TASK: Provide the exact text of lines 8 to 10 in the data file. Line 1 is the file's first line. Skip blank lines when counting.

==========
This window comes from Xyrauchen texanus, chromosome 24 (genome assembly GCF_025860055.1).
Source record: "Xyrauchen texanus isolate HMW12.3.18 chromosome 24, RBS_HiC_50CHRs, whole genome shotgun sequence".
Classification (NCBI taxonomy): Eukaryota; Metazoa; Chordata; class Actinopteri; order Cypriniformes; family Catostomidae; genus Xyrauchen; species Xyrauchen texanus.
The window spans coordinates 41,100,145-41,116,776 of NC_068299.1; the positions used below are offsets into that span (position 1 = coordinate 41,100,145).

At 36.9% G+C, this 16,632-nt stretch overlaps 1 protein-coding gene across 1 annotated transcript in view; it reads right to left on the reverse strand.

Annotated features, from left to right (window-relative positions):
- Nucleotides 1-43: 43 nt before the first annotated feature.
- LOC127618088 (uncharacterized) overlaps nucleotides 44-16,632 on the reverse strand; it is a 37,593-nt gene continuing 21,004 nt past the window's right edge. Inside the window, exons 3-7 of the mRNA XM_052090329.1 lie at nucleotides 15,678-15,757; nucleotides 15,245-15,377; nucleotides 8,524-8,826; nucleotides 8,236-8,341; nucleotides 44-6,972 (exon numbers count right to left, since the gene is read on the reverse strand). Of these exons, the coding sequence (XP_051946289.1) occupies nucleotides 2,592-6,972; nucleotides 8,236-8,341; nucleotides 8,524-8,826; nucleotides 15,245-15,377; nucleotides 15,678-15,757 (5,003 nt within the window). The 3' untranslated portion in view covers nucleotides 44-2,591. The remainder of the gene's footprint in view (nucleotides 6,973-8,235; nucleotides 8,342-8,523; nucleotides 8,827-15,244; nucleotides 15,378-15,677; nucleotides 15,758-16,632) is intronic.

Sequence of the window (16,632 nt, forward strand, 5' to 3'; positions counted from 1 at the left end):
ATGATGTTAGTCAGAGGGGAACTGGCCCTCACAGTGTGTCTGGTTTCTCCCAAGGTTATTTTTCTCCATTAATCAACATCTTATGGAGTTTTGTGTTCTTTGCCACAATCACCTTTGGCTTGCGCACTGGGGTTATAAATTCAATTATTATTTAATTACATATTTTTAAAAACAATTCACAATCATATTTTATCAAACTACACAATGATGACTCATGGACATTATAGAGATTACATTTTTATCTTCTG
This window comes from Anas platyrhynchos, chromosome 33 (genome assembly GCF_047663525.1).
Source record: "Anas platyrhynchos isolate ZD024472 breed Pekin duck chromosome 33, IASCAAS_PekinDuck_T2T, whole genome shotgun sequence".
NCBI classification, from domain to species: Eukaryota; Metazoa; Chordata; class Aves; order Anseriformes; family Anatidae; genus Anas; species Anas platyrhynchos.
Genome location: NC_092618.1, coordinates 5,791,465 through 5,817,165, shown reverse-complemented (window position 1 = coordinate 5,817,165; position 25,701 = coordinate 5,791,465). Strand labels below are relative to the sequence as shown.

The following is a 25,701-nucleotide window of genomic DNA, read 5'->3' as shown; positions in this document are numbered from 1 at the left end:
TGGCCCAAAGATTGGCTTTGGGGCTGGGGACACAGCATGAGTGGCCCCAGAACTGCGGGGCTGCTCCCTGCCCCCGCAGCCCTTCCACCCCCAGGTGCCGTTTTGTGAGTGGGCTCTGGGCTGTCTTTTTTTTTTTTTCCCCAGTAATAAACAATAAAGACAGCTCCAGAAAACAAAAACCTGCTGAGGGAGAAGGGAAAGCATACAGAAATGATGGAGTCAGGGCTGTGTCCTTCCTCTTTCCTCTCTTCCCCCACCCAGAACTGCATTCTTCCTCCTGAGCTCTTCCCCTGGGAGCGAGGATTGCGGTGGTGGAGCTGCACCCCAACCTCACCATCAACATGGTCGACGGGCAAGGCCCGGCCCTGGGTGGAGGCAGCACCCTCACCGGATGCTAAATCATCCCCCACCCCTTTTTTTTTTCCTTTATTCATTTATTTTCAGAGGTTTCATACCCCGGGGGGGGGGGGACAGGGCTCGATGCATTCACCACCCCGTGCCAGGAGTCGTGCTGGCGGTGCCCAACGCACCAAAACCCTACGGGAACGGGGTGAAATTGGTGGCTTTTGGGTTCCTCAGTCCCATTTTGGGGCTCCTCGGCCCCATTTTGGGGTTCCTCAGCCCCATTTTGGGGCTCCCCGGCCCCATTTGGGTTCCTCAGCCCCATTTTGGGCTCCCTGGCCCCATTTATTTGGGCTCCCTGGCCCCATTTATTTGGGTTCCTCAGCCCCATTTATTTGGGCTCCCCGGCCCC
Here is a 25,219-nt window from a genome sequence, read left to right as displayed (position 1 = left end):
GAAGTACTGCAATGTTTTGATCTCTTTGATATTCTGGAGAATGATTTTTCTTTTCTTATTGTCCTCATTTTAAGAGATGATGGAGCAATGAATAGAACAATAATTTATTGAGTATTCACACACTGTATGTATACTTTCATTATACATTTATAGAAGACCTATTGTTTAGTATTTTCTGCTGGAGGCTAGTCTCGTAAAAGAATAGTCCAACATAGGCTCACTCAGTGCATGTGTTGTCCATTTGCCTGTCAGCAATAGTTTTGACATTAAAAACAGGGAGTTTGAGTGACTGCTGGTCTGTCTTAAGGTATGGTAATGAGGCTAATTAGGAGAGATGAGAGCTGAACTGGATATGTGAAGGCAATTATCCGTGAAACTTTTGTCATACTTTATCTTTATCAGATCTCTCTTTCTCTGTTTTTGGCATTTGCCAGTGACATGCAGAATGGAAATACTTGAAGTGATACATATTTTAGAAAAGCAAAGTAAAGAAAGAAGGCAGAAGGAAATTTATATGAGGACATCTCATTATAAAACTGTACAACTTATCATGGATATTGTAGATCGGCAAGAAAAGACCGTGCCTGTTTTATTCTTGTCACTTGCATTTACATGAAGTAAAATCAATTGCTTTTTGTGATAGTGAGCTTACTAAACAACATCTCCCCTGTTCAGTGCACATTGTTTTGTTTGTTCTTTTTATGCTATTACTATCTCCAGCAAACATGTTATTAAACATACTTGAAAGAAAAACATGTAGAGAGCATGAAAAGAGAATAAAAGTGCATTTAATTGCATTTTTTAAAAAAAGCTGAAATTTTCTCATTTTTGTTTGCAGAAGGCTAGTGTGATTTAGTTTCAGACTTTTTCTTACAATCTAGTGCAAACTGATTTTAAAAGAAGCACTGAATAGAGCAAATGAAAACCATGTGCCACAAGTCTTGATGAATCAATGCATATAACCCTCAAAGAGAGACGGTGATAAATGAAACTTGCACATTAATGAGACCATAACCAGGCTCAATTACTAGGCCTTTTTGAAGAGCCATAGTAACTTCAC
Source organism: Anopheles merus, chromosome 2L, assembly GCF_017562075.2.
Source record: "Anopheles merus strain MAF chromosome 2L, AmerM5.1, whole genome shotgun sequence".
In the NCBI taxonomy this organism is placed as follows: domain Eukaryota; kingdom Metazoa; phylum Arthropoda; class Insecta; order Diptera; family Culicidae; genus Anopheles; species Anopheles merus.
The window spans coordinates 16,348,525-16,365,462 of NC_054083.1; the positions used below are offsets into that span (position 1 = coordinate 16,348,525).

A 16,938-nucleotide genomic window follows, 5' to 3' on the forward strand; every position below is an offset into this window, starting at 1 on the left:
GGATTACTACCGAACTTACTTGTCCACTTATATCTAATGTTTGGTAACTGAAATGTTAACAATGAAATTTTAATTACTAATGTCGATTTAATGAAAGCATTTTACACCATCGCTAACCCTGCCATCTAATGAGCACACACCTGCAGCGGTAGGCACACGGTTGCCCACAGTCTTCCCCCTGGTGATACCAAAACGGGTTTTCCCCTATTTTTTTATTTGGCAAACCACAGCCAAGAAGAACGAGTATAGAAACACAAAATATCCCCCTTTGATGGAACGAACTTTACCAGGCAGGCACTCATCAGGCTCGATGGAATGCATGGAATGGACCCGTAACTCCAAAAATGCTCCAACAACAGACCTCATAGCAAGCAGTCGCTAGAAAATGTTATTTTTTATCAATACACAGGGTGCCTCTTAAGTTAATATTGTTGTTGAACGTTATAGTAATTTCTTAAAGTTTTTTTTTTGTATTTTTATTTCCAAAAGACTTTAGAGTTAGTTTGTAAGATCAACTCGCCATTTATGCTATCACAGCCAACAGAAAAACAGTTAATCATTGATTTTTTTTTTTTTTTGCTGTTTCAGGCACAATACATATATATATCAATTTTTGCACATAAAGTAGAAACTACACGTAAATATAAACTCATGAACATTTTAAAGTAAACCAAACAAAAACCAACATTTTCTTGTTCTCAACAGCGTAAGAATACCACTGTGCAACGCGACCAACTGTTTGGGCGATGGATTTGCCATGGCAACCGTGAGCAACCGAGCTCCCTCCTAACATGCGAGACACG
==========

- LOC127618088 (uncharacterized) overlaps nucleotides 44-16,632 on the reverse strand; it is a 37,593-nt gene continuing 21,004 nt past the window's right edge. Inside the window, exons 3-7 of the mRNA XM_052090329.1 lie at nucleotides 15,678-15,757; nucleotides 15,245-15,377; nucleotides 8,524-8,826; nucleotides 8,236-8,341; nucleotides 44-6,972 (exon numbers count right to left, since the gene is read on the reverse strand). Of these exons, the coding sequence (XP_051946289.1) occupies nucleotides 2,592-6,972; nucleotides 8,236-8,341; nucleotides 8,524-8,826; nucleotides 15,245-15,377; nucleotides 15,678-15,757 (5,003 nt within the window). The 3' untranslated portion in view covers nucleotides 44-2,591. The remainder of the gene's footprint in view (nucleotides 6,973-8,235; nucleotides 8,342-8,523; nucleotides 8,827-15,244; nucleotides 15,378-15,677; nucleotides 15,758-16,632) is intronic.

Sequence of the window (16,632 nt, forward strand, 5' to 3'; positions counted from 1 at the left end):
ATGATGTTAGTCAGAGGGGAACTGGCCCTCACAGTGTGTCTGGTTTCTCCCAAGGTTATTTTTCTCCATTAATCAACATCTTATGGAGTTTTGTGTTCTTTGCCACAATCACCTTTGGCTTGCGCACTGGGGTTATAAATTCAATTATTATTTAATTACATATTTTTAAAAACAATTCACAATCATATTTTATCAAACTACACAATGATGACTCATGGACATTATAGAGATTACATTTTTATCTTCTG